Please use this identifier to cite or link to this item: https://hdl.handle.net/10356/96360
Title: Activated NKT cells can condition different splenic dendritic cell subsets to respond more effectively to TLR engagement and enhance cross-priming
Authors: Osmond, T. L.
Petersen, Troels R.
Hermans, Ian F.
Farrand, K. J.
Painter, G. F.
Ruedl, Christiane
Keywords: DRNTU::Science::Biological sciences::Microbiology::Immunology
Issue Date: 2015
Source: Osmond, T. L., Farrand, K. J., Painter, G. F., Ruedl, C., Petersen, T. R., & Hermans, I. F. (2015). Activated NKT cells can condition different splenic dendritic cell subsets to respond more effectively to TLR engagement and enhance cross-priming. The Journal of Immunology, 195(3), 821-831.
Series/Report no.: The journal of immunology
Abstract: The function of dendritic cells (DCs) can be modulated through multiple signals, including recognition of pathogen-associated molecular patterns, as well as signals provided by rapidly activated leukocytes in the local environment, such as innate-like T cells. In this article, we addressed the possibility that the roles of different murine DC subsets in cross-priming CD8+ T cells can change with the nature and timing of activatory stimuli. We show that CD8α+ DCs play a critical role in cross-priming CD8+ T cell responses to circulating proteins that enter the spleen in close temporal association with ligands for TLRs and/or compounds that activate NKT cells. However, if NKT cells are activated first, then CD8α− DCs become conditioned to respond more vigorously to TLR ligation, and if triggered directly, these cells can also contribute to priming of CD8+ T cell responses. In fact, the initial activation of NKT cells can condition multiple DC subsets to respond more effectively to TLR ligation, with plasmacytoid DCs making more IFN-α and both CD8α+ and CD8α− DCs manufacturing more IL-12. These results suggest that different DC subsets can contribute to T cell priming if provided appropriately phased activatory stimuli, an observation that could be factored into the design of more effective vaccines.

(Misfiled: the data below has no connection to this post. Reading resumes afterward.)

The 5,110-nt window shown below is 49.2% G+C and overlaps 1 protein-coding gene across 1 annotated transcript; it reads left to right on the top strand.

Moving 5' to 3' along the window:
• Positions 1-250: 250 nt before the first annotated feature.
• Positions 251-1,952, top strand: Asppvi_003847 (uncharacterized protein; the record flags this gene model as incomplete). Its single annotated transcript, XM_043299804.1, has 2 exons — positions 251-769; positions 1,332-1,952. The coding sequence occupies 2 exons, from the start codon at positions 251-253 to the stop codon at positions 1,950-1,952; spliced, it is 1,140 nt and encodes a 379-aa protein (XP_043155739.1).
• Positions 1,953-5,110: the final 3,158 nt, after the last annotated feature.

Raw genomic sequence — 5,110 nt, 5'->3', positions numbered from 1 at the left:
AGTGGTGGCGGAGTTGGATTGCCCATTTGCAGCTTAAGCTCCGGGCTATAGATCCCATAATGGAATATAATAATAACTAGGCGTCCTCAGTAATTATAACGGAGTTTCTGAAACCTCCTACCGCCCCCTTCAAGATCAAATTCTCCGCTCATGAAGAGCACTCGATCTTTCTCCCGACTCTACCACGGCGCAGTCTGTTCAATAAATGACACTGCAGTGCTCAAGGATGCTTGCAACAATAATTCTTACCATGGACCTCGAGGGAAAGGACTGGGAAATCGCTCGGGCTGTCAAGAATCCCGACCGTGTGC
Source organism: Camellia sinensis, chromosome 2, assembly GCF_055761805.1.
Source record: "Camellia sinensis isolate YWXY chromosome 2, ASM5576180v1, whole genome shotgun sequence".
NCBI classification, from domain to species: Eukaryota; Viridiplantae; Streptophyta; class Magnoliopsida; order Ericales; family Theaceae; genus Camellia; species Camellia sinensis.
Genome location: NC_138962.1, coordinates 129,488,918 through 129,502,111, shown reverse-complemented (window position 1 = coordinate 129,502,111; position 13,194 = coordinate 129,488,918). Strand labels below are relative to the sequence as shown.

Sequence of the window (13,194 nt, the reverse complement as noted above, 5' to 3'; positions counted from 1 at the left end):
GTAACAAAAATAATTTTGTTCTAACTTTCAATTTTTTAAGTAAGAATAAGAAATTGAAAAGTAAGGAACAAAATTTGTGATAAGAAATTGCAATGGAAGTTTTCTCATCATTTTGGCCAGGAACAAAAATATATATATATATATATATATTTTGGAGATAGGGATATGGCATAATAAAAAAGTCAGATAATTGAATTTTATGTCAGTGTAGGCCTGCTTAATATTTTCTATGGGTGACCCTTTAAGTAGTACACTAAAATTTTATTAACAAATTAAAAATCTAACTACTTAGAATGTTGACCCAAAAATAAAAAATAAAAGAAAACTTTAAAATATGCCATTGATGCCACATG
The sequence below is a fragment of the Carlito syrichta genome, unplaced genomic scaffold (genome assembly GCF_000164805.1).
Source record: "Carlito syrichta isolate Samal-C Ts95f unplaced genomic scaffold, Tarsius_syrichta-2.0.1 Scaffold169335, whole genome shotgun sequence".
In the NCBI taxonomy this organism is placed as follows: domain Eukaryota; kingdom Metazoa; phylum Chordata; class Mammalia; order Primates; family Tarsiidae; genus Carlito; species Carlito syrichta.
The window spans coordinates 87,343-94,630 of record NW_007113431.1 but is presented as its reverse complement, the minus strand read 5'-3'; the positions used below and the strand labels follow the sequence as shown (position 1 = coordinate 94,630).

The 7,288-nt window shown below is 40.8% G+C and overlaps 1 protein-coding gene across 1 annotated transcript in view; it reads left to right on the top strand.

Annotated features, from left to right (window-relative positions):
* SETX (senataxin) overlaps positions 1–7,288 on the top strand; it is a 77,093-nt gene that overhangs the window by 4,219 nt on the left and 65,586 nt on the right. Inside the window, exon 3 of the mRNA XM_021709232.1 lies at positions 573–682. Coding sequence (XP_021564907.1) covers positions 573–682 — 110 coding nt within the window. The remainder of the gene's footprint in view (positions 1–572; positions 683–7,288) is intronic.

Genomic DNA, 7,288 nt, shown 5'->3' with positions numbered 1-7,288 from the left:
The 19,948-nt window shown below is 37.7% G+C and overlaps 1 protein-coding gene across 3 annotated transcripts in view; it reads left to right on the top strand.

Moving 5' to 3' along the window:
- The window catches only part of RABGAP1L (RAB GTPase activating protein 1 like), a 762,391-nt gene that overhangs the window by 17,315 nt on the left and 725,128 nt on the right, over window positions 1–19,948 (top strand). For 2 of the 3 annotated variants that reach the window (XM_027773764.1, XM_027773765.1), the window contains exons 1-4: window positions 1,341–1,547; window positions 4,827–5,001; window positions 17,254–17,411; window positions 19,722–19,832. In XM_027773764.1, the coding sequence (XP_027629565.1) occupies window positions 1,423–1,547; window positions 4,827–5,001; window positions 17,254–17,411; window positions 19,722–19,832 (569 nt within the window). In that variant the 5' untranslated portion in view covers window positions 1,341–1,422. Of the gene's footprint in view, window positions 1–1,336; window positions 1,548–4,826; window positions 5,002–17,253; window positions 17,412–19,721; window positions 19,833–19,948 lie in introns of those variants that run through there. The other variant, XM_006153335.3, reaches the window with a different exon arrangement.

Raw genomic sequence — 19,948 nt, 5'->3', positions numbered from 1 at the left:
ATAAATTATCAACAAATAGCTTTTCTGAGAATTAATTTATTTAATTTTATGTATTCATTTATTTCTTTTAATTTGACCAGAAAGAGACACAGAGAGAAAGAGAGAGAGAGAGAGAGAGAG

URI: https://hdl.handle.net/10356/96360
http://hdl.handle.net/10220/38501
DOI: http://dx.doi.org/10.4049/jimmunol.1401751
Rights: © 2015 American Association of Immunologists.
Fulltext Permission: none
Fulltext Availability: No Fulltext
Appears in Collections:SBS Journal Articles

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